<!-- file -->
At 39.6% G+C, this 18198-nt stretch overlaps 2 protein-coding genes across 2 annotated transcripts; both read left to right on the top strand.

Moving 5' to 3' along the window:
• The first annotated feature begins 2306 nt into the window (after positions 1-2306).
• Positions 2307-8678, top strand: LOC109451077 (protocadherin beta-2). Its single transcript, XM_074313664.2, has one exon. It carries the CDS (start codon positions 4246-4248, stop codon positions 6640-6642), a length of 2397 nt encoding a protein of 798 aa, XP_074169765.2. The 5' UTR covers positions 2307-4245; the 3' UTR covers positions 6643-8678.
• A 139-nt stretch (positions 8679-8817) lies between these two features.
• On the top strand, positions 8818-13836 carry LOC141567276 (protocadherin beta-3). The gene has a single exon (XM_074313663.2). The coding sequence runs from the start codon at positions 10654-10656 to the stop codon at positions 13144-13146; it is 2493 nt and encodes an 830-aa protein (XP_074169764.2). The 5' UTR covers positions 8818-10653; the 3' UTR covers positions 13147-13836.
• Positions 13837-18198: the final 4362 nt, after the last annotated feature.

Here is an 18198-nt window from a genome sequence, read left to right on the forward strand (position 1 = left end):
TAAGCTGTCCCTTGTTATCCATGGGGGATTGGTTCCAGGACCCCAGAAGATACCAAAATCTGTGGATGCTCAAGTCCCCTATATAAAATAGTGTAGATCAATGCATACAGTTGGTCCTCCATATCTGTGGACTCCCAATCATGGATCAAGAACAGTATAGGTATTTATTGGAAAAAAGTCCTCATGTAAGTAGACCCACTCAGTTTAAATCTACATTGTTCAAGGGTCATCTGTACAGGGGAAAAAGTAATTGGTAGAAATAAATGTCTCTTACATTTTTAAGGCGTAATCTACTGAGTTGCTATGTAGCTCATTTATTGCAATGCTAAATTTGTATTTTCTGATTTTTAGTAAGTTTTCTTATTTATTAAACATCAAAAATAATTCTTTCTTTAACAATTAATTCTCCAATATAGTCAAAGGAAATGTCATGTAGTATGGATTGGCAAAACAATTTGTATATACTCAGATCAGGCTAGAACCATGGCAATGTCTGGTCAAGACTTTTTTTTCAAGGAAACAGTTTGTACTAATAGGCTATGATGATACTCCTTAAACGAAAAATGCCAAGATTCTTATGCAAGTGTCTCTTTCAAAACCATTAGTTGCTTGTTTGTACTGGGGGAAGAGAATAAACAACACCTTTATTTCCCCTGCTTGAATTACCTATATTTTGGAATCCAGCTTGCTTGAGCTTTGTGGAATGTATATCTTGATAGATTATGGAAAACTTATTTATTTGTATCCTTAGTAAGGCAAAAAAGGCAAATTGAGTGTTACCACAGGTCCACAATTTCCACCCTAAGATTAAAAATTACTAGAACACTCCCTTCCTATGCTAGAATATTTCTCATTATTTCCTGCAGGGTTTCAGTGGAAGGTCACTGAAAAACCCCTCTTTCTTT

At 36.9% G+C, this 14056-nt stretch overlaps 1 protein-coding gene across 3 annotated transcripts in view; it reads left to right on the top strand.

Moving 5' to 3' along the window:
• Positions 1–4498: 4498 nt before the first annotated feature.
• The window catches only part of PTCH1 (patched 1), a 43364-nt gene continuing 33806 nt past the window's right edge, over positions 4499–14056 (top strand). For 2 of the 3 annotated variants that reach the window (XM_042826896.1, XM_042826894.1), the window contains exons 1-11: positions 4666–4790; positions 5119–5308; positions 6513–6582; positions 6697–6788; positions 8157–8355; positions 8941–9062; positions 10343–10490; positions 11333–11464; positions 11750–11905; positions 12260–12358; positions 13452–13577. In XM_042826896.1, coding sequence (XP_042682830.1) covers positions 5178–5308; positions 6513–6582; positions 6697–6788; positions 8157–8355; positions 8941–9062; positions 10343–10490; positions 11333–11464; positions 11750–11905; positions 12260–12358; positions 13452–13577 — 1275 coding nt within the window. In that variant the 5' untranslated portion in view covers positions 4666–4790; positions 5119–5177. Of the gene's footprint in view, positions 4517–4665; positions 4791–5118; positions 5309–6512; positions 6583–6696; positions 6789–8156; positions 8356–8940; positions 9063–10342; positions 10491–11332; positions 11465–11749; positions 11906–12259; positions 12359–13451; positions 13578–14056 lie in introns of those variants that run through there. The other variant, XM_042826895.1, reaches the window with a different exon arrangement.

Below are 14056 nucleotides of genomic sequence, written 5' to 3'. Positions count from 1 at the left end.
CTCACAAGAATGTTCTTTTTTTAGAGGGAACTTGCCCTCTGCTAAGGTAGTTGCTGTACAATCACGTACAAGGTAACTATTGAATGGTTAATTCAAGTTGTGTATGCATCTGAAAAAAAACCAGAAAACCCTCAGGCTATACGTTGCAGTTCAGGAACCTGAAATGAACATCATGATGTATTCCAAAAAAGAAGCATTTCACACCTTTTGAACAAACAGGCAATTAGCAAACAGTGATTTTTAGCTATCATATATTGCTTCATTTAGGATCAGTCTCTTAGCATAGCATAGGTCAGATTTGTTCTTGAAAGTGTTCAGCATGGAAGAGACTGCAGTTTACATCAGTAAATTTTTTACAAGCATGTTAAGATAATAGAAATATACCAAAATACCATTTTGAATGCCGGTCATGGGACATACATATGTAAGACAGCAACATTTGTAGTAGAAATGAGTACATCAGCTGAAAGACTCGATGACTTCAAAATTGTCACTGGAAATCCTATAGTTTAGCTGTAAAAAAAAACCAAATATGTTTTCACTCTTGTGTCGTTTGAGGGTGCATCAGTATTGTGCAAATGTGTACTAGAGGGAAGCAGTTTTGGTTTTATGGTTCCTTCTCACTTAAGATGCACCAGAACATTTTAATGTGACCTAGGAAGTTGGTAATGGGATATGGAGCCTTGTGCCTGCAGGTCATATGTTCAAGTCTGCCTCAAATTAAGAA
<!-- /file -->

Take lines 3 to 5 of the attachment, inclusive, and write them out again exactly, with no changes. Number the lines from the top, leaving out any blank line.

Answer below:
• The first annotated feature begins 2306 nt into the window (after positions 1-2306).
• Positions 2307-8678, top strand: LOC109451077 (protocadherin beta-2). Its single transcript, XM_074313664.2, has one exon. It carries the CDS (start codon positions 4246-4248, stop codon positions 6640-6642), a length of 2397 nt encoding a protein of 798 aa, XP_074169765.2. The 5' UTR covers positions 2307-4245; the 3' UTR covers positions 6643-8678.
• A 139-nt stretch (positions 8679-8817) lies between these two features.